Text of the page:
6 Skin Safety Tips For Spring In Bergen

Sun’s out, and you should be too. But be sure to heed this advice to protect your skin from harmful UV rays and sun damage.
1 Skin Safety


Sun’s out, guns out…and you should be too. It seems like in the past few years, perhaps thanks to social media and increasing awareness for skin cancer, there’s been more and more of a push to wear sun protection factor (SPF) regularly, not just when you’re enjoying a day at the pool or beach. And expect to see even more of this agenda to keep your skin safe in the sun as we gear up for Skin Cancer Awareness Month in May and Melanoma Monday, the latter of which is Monday, May 1.

What it comes down to is that UV rays can do major, irreversible damage to your skin. In fact, for every 100,000 people, there’s approximately 18.6 new cases of invasive melanoma of the skin among residents of Bergen County. So, applying sunscreen with an SPF of at least 30 is essential to preventing skin damage, specifically on your face, your body (especially your left arm if you’re driving, because UV rays can go through glass windows) and anywhere else where your skin is exposed on the daily. Don’t forget the tops of your hands, which tend to age quickly, as well as the tops of your feet if you’re wearing sandals!

Read on for a few more safe skin tips to keep in mind this spring and summer:

Apply a broad-spectrum sunscreen. You’ve probably seen “broad-spectrum” on the label, but what does the term mean? It means it protects from both UVA rays (which cause aging) and UVB ones (which cause burning), says Naana Boakye, M.D., owner of Bergen Dermatology in Englewood Cliffs. The American Academy of Dermatology (AAD) recommends applying sunscreen with an SPF of at least 30, no matter what you’re doing or what time of day you’re outside, but Dr. Boakye prefers sunscreen with an SPF of 50+ that includes an ingredient called iron oxide, which blocks the visible light we get from electronics and overhead fixtures. And don’t forget to reapply every two hours if you’re swimming or sweating.

Avoid the sun during its peak. UV rays tend to be the strongest between 10 a.m. and 4 p.m. in the spring and summer, according to the Centers for Disease Control and Prevention (CDC). You can check the daily UV index for your ZIP code online. Anything over a three is considered high, and should be an indication to slather on the sunscreen. During these hours, seek out a shady spot in the park, stay under an umbrella or remain indoors completely.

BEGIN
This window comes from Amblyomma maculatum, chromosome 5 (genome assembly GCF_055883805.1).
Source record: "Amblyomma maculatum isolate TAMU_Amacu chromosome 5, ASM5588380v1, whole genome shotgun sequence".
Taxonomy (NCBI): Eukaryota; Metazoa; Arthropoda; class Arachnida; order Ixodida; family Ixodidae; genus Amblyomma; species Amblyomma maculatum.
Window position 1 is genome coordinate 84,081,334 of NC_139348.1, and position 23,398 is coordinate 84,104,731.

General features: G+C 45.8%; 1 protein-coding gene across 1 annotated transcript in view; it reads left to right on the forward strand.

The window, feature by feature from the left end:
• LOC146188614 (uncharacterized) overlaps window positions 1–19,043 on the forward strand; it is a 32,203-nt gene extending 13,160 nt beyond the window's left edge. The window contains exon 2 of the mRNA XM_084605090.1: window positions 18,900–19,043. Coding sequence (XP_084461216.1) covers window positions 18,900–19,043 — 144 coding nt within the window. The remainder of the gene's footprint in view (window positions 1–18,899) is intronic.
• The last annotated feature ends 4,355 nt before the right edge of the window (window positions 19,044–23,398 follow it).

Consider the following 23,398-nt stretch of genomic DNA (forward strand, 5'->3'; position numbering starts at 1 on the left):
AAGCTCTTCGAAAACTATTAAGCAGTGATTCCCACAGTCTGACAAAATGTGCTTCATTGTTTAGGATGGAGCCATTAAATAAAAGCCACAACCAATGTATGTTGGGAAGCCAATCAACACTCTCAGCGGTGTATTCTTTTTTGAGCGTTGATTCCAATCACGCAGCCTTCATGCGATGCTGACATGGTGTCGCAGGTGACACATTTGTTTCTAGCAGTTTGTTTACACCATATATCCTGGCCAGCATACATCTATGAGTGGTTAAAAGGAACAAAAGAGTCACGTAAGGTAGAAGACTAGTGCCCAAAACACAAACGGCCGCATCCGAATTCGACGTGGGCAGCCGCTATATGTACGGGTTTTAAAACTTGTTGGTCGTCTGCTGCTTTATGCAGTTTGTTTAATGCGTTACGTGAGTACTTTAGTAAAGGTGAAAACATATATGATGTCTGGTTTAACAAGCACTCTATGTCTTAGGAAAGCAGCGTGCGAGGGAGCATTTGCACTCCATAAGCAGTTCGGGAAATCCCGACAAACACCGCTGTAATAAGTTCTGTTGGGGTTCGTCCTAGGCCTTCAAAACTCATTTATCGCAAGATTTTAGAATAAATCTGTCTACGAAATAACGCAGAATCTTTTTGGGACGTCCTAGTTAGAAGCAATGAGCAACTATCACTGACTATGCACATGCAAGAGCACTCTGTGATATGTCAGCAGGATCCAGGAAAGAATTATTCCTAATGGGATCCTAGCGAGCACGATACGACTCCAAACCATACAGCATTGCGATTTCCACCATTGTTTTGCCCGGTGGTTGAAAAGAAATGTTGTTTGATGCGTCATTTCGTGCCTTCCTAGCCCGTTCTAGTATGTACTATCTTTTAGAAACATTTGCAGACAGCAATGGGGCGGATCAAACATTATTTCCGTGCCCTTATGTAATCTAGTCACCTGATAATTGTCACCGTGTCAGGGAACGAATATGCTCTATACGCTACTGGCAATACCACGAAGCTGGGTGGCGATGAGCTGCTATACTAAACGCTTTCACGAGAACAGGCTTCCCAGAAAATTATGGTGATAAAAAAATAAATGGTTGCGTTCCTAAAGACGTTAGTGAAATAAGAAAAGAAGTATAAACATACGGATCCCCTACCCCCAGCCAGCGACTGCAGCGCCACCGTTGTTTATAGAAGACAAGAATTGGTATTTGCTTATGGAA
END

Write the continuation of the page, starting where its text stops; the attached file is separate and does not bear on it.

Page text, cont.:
Wear UV-protective clothing. The AARP recommends wearing lightweight and long-sleeved shirts and pants during the sun’s peak hours to keep your skin as covered as possible when exposed to the sun. You can also opt for clothing that has UV protection built in, which can protect up to 98 percent of the UV’s damaging rays. Popular women’s stores such as Lululemon have some UV-protective athleisure options, and DICK’s Sporting Goods in Paramus has sun-protective clothing for men, women and kids.

Accessorize for the weather. Finish off your sun-safe look with a wide-brimmed hat that covers your entire face, as well as sunglasses that offer UV protection. “UV protection for sunglasses is critical because it can reduce the risk of macular degeneration and cataracts,” says Aanand N. Geria, M.D., medical director of Geria Dermatology in Rutherford. He suggests looking for sunglasses with a label saying they provide “100 percent protection against both UVA and UVB,” or those marked UV400, which means they’ll block rays at the top level of the ultraviolet spectrum, 400 nanometers or less—in other words, 99 to 100 percent of ultraviolet light. (P.S.: Check out these eyewear boutiques in Bergen County if you’re in the market for a new pair or two!)

Keep in mind that men get skin cancer too. A study by the National Sun Protection Advisory Council reported that men spend 10 more hours a week (total 36 hours per week) in the sun compared to women. This, combined with the fact that they don’t use sunscreen as diligently as women do, as well as having less hair on the ears and scalp than women, could account for why men are nearly twice as likely to get melanoma in Bergen County and in general. So, the rules above apply for people of all sexes and ages.

Opt for a faux glow. The best kind of tan is an artificial tan. To get that bronze glow with zero sun damage, try a product you can apply at home, such as Vitamin Glo, sold at Bisous Beauty Bar in Englewood. Not the DIY type? Hire a pro to give you that perfect, streak-free tan at home, such as Mobile Tans NJ based in Ridgewood, or hop into the Mymyst by Mystic Tan spray tan booth (but NOT the UV booth, please!) at Totally Tan in Ramsey.

What’s one sun skin safety tip you always follow no matter what? Tell us on Instagram @bergenmagnj!

Categories: Bergen Health & Life, Health & Beauty Features, Homepage Features